As you continue along Trillium Gap Trail, you’ll notice that a road travels along in the same direction just to your left. This is Roaring Fork Road. It is a seasonal road and is usually closed between November and March. This is a very touristy traveled road and section of trail. During Spring through Fall, this trail can get very congested so be patient. This congestion will end just after Grotto Falls.
Around mile 3.5 miles into your hike. You’ll come to your first major point of interest, Grotto Falls. It’s the only waterfalls in the park the the trail actually goes underneath and behind the 25’ waterfalls. This area will more than likely be full of tourist and day hikers. Grotto Falls is one of the most popular waterfalls in the park. But once you pass this location you will see less people.
Once you’re past Grotto Falls, you’ll notice the trail gets more narrow and more steep. The trail will continue to climb another 1.75 miles up to the junction with Brushy Mt Trail. This is Trillium Gap, 5.25 miles into your hike. Here Trillium Gap Trail turns right and travels own up the the LeConte Lodge on Mt LeConte, Brushy Mt will turn left to an overlook and the official end to the trail and also goes straight ahead rom the junction and down the other side of the mountain.
At the Junction, make a left on Brushy Mt and go .4 miles up to the end of the trail. On your way up, you’ll go through one of the best Rhododendron tunnels in the park and It will open up to expose a unique view of LeConte along with the western facing ridge of the Smokies. There is also a USGS Benchmark here. During the summer this area has a lot of wild blueberries growing along this trail.
Once your return back to the Trillium/Brushy junction, you’ll take a left onto Brushy and go down the mountain. There is a spring or two to get fresh water right on the trail about 100 yards from the junction. After this location you won’t have water available till you’re near the bottom of Brushy Mt Trail. Brushy Mt Trail is 4.9 miles long and connects to Porters Creek Trail.
When you’re at the Brushy / Porters Creek junction, you’ll notice a trail that goes back up on the left. This will lead you to the old Messer Cabin and barn. The park service restored these structures and maintains them. Once again you’ll notice more people. This area can get a little congested with day hikers and tourists. But if you turn left onto Porters Creek from Brushy Mt it will take you out to the Porters Creek Trailhead about 1 mile. There will be a gate across the trail that also serves as a service road for the park. This will be your first opportunity at a “bailout point”. You can get a hitch into town or arrange for someone to pick you up.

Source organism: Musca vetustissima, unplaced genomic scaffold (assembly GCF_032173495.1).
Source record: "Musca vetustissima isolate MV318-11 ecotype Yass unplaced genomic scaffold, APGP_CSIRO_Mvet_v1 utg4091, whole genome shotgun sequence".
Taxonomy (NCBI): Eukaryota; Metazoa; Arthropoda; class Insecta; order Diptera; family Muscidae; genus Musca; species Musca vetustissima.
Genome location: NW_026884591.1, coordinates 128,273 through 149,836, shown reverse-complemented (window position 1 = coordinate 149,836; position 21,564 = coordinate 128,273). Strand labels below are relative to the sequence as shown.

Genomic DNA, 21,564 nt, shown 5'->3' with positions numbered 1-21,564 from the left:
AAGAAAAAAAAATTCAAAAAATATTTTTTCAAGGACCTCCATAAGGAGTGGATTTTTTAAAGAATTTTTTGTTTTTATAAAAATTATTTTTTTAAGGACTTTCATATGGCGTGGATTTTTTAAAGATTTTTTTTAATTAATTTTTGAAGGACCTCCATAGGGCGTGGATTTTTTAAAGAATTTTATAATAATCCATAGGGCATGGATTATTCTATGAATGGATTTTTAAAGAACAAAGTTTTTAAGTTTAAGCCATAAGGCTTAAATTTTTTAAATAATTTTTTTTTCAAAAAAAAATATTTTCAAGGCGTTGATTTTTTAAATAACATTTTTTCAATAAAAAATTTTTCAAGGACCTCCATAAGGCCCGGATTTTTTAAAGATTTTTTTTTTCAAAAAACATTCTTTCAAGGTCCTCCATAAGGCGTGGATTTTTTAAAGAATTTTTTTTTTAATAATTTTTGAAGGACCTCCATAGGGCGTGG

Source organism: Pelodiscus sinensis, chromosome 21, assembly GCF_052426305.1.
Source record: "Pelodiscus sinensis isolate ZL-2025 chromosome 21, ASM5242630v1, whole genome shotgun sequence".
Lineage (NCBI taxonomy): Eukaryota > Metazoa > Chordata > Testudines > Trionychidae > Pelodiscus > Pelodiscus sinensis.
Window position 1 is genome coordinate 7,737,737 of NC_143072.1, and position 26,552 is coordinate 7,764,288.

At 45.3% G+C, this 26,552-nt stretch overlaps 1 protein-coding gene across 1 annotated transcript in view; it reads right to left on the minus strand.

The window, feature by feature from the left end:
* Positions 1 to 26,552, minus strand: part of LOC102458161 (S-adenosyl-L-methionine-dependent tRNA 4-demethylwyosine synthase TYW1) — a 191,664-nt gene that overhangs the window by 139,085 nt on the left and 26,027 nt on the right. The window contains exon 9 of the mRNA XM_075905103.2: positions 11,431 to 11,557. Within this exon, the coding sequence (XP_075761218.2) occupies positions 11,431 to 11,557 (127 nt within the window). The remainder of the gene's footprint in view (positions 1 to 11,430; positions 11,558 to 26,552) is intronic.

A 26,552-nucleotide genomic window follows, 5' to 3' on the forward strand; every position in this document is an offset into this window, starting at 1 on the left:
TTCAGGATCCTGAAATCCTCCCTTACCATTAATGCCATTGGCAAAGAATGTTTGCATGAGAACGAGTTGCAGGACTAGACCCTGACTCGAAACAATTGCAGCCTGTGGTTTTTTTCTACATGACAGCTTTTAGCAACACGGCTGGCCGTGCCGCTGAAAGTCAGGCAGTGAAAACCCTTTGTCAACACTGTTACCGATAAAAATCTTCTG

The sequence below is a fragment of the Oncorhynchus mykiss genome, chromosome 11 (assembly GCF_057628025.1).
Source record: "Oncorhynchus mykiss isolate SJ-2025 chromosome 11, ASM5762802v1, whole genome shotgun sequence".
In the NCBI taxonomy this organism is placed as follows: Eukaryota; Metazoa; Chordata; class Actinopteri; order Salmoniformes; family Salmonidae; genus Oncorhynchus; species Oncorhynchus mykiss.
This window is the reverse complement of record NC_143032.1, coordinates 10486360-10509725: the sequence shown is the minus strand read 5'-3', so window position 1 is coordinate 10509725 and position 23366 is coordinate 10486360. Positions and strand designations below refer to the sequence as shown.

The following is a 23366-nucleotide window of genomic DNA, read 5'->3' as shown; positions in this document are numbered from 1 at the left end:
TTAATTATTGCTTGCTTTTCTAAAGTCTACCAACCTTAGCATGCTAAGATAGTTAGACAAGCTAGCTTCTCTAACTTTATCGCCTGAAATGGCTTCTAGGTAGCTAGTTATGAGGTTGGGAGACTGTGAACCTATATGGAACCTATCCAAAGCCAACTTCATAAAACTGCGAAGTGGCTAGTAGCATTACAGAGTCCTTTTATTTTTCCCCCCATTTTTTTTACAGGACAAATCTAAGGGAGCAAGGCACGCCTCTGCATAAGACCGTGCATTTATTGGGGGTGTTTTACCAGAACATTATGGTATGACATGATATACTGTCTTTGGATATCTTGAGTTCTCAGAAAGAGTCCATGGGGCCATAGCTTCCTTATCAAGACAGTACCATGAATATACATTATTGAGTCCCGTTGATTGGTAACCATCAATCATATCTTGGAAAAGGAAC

Here is where you start your first short road walk. Follow the gravel road roughly .8 miles to a bridge. This is Greenbrier Cove. It’s another “bailout point” if you choose to use it. If not, turn right and cross the first bridge. About .1 miles you will cross a second bridge, the Old Settlers Trailhead (OST) is to your left in the parking after the bridge. Take this trail. You will cross several small streams and the trail will seem more like a roller coaster than anything. You will also start to see a few stone walls and stone chimneys that were built by some of the first settlers in this area. These walls predate the GSMNP. From the Trailhead you will travel roughly 6 miles to your first campsite on this Circuit. Campsite 33 will be on both sides of the trail. The sight on the left has 3 spots for tents, the sight on the right is up the trail a few yards with many tent spots nestled in a hemlock forest. This campsite also has bear cables. You can hang your food from these cables at night. There is a dependable stream here for drinking water. Campsite 33 is definitely one of my favorite campsites in the whole Park.
•Day 1 Total Mileage: 18.4
•Circuit Total Mileage: 18.4
•Bailout Points: Porters Creek Trailhead or Greenbrier Cove.
Day 2: (Campsite 33 to Campsite 29)
From campsite 33 you’ll continue northeast on Old Settlers. You will cross many small streams and do a steady 1000’ climb. After the climb it will be more like a roller coaster with many small ups and downs. But in this section of the OST, you see more stone walls and chimneys along with a few cemeteries. This area was one of the more populated areas of the OST.